Heaven Knows, Mr. Allison (1957) starring Deborah Kerr, Robert Mitchum directed by John Huston Movie Review

Heaven Knows, Mr. Allison (1957)   4/54/54/54/54/5




108 mins


Deborah Kerr and Robert Mitchum in Heaven Knows, Mr. Allison

One Marine for Sister Angela

With just 2 stars and a limited location "Heaven Knows, Mr. Allison" is a great example of how keeping things simple can make for a good movie. Whilst there is action and drama this is very much a movie about how two people thrown together get on, how they grow to like each other, respect each other and learn to rely on each other. And as such "Heaven Knows, Mr. Allison" is very much a character driven movie as it focuses on rugged Marine Cpl. Allison and nun Sister Angela stranded on a desert island. In a way that may sound boring but it is far from it as there is sexual tension, drama as well as humour and plenty of charm as it explores how these two very different people grow close and see similarities in their chosen life styles.

The year is 1944 and after his submarine comes under attack Cpl. Allison (Robert Mitchum - River of No Return) is left floating aimlessly in a dingy till he eventually comes across a desert island where he meets its only resident sister Angela (Deborah Kerr - The King and I) a nun who became stranded there as people fled the islands. Despite being stranded they make the most of a bad deal as they enjoy the abundance of fresh fruit and fish that they can get. But all that comes to an end when the Japanese arrive and build a base forcing Cpl. Allison and Sister Angela to hide out in a cave where their feelings for each other become more complicated especially by Sister Angela being a woman of the cloth.

Deborah Kerr and Robert Mitchum in Heaven Knows, Mr. Allison

"Heaven Knows, Mr. Allison" has a very simple set up as we watch Cpl. Allison aimlessly float towards this desert island and discovers Sister Angela is the only resident, stranded thanks to the war and the threat of Japanese attack. What we watch from there is how these two people, two very different characters grow to like each other going from Sister Angela being wary of the rugged Cpl. Allison through to caring for him. And it's the same the other way as the more time that Cpl. Allison spends with Sister Angela the more he grows to like her to the point that his feelings become stronger than just like. This leads into one of the nice angles which flows through out "Heaven Knows, Mr. Allison" because he is attracted to her but also respects her and her devotion to religion despite wishing it was different. It actually adds a surprising amount of sexual tension between them as deep down they know each others feelings but can't act upon them.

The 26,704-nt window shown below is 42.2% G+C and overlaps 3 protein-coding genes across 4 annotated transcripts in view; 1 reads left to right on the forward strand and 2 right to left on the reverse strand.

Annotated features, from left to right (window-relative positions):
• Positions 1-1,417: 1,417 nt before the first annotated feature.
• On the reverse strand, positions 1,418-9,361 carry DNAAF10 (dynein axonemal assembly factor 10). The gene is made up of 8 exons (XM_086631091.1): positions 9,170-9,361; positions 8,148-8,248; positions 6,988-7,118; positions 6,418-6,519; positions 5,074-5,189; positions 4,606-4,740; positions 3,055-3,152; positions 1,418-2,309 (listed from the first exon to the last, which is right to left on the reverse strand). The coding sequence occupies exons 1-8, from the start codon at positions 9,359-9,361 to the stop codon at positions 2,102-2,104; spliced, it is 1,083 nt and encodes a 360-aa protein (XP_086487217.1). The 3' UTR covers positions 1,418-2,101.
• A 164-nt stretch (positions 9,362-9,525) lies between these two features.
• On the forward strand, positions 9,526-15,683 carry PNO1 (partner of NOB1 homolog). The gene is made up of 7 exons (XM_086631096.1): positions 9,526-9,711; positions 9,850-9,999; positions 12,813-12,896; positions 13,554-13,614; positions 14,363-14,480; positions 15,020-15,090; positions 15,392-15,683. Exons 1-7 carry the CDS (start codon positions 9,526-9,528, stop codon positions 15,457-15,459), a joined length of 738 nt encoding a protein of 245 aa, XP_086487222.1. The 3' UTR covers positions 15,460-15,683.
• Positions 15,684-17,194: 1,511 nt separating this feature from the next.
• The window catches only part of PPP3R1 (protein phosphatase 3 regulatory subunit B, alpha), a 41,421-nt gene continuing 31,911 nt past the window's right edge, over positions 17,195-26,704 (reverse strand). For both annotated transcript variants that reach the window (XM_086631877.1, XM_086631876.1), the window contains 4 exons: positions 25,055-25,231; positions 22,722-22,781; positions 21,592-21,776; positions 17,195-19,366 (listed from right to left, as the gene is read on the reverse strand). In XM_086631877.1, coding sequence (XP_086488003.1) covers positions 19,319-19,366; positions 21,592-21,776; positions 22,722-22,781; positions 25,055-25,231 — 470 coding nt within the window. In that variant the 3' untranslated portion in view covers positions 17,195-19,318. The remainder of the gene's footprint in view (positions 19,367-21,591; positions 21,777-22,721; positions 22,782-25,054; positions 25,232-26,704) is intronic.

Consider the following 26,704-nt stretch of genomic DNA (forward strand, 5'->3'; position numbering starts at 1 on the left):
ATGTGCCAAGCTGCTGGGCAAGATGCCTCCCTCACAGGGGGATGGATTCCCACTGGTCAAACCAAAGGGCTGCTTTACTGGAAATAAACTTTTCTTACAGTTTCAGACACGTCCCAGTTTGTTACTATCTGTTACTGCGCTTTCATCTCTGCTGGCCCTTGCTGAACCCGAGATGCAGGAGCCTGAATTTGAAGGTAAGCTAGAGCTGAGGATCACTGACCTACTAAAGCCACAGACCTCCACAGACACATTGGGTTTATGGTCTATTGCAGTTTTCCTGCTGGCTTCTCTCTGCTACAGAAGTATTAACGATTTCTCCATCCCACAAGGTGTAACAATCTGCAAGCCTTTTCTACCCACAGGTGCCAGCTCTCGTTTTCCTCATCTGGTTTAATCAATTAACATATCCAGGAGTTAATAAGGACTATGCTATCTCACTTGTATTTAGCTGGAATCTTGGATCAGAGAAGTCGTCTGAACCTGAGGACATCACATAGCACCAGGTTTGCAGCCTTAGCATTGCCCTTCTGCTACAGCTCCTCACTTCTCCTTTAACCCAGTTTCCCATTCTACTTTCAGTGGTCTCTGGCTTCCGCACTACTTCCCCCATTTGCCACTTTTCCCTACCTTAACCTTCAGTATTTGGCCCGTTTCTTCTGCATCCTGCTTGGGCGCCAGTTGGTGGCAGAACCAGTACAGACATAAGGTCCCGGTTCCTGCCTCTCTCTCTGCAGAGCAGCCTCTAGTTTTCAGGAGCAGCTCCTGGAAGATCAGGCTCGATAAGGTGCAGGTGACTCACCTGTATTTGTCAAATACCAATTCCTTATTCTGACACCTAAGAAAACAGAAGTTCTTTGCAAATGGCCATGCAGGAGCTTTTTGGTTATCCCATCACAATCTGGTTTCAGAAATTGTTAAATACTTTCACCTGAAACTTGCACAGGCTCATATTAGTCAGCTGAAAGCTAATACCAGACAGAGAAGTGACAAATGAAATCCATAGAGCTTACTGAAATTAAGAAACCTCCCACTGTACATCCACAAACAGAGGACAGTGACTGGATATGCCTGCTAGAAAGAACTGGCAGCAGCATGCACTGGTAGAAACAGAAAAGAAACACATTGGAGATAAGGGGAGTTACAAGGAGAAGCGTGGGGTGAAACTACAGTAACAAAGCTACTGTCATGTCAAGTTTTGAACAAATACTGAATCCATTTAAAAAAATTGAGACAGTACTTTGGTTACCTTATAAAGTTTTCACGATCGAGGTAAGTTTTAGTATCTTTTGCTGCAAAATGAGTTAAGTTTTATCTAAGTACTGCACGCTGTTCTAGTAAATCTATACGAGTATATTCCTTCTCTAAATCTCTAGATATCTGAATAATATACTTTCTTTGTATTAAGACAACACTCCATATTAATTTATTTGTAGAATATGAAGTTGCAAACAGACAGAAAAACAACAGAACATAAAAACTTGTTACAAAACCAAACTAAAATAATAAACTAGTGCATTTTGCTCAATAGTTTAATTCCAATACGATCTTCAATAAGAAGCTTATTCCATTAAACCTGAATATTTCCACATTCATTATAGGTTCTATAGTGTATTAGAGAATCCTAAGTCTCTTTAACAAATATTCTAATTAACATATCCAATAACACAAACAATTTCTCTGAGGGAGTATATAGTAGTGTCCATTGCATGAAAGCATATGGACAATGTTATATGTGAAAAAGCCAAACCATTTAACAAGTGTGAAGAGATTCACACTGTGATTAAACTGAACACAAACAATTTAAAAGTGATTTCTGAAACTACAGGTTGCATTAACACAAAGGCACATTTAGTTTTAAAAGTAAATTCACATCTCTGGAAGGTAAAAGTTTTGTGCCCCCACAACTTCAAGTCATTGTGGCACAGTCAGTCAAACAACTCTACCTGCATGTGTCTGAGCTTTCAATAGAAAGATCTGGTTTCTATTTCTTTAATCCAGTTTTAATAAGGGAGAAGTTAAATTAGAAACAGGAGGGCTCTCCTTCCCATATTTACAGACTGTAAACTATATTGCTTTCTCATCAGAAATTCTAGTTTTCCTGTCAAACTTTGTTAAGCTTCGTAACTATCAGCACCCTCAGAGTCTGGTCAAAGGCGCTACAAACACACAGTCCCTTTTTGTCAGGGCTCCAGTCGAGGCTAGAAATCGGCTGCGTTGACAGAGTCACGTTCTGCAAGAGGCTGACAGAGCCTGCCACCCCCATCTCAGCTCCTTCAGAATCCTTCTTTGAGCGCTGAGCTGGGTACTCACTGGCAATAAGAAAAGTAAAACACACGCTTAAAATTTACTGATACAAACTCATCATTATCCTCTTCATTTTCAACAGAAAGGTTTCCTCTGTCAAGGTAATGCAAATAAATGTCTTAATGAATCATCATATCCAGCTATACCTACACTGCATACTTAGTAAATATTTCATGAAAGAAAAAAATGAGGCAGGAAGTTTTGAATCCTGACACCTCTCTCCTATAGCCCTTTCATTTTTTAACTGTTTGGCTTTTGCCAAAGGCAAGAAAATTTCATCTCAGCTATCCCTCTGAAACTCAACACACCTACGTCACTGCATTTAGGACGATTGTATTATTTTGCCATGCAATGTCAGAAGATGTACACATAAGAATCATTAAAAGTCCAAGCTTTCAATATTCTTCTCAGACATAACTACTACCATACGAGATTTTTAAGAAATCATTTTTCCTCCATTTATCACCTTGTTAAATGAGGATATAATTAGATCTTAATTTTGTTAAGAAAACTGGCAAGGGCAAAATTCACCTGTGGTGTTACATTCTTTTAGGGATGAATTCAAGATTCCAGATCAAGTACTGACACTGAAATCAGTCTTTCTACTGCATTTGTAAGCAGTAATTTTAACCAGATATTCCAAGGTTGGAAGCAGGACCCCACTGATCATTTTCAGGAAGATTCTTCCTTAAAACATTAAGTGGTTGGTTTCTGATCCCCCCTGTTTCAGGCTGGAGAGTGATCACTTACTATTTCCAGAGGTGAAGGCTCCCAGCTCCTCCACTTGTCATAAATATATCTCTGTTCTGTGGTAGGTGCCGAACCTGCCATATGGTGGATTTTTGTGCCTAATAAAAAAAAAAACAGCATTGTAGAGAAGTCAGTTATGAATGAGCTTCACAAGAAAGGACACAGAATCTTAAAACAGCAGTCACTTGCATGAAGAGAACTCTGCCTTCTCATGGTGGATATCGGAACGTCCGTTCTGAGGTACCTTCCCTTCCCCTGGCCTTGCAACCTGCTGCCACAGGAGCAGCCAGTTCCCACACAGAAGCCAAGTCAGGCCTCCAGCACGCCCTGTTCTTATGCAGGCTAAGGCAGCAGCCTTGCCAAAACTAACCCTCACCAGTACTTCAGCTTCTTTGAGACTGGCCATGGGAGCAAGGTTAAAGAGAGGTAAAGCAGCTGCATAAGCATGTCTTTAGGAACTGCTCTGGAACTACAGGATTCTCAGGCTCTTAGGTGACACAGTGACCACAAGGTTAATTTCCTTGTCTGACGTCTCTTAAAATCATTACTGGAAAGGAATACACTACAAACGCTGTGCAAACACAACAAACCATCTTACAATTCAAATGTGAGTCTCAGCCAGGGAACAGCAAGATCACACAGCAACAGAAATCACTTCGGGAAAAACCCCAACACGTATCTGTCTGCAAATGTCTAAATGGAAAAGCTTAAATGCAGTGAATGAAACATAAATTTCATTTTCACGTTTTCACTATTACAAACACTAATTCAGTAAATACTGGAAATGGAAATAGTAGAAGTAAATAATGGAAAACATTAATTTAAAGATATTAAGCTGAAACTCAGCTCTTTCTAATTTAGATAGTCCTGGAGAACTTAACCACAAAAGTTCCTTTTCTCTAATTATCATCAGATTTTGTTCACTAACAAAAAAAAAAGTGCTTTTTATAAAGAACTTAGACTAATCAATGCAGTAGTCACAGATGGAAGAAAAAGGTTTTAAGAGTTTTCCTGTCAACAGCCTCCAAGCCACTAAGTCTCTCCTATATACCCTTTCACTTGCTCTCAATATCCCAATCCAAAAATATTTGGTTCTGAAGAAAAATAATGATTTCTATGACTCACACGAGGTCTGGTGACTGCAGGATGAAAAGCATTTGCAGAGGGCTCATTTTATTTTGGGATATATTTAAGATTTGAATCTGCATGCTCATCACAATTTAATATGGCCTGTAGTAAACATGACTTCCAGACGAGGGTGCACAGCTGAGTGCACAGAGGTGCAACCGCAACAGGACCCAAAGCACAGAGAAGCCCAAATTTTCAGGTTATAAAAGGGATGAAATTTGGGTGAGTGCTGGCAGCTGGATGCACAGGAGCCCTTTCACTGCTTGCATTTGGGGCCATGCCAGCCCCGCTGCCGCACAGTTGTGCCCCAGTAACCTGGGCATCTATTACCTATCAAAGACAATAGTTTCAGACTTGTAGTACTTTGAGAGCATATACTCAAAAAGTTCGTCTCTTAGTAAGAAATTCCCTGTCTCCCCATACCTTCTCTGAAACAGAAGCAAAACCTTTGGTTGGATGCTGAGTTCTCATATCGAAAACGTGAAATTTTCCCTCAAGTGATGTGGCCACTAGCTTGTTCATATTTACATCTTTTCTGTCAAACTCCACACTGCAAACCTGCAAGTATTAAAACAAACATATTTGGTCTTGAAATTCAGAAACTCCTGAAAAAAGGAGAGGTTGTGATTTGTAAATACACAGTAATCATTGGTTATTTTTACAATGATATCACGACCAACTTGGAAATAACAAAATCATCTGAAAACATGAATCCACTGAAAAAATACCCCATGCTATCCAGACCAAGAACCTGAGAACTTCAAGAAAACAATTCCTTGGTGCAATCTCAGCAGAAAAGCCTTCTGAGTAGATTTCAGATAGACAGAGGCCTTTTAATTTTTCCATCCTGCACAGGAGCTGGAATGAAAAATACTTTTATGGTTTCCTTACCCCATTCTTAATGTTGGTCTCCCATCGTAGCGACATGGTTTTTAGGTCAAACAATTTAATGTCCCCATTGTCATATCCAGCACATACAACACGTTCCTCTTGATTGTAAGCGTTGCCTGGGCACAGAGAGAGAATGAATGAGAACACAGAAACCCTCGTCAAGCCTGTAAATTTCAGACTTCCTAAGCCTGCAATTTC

As such this relationship develops with Cpl. Allison risking his life for Sister Angela especially when the island becomes home to some Japanese soldiers and her fretting when she doesn't know where he is. There is a surprising tenderness to the way this relationship grows, with Cpl. Allison being very respectful towards her even when she makes it clear that she is dedicated her life to God. And you actually end up feeling for both of them as Cpl. Allison desperately in love with her controls his feelings as best as he can, apologetic when one night he gets drunk and blurts things out.

But whilst "Heaven Knows, Mr. Allison" is very much about how Cpl. Allison and Sister Angela bond there is also plenty of drama as well as a touch of comedy. Now this may not be the most amazing action but there is something surprisingly powerful about how Cpl. Allison sneaks into the Japanese camp to get food for Sister Angela. In that one scene you get a real insight into how fond he is of her as he is forced to stay motionless for hours to avoid detection. But there is also some humour to all of this and scenes which see them trying to capture fish or dance after the Japanese leave the island brings a huge smile with them. It is credit to director John Huston that he manages to bring in the element of humour without it every feeling too staged something which in the hands of another director such as John Ford probably would not have been the case.

A huge reason why "Heaven Knows, Mr. Allison" works is in the strength of the casting and Robert Mitchum and Deborah Kerr are perfectly cast. In a way you expect the strong performance you get from Deborah Kerr as Sister Angela as whilst she may be playing this Irish nun she is very much the prim and proper character which Kerr did so well. It is Robert Mitchum who is the revelation because not only does he get across the rugged Marine side of his character but he also gets across the sensitive, tender and protective side without it ever becoming a caricature. As such there is a charm to the way they interact as Cpl. Allison tries to control his manly behaviour, being courteous and caring whilst Sister Angela goes from wary to caring for him.

What this all boils down to is that "Heaven Knows, Mr. Allison" is a wonderful movie and one which shows that you don't need big sets or a lot of stars just a good storyline and a good script. It also shows how wonderfully talented both Robert Mitchum and Deborah Kerr were and it is through there performances that you get drawn into there relationship and feel for them in such difficult circumstances.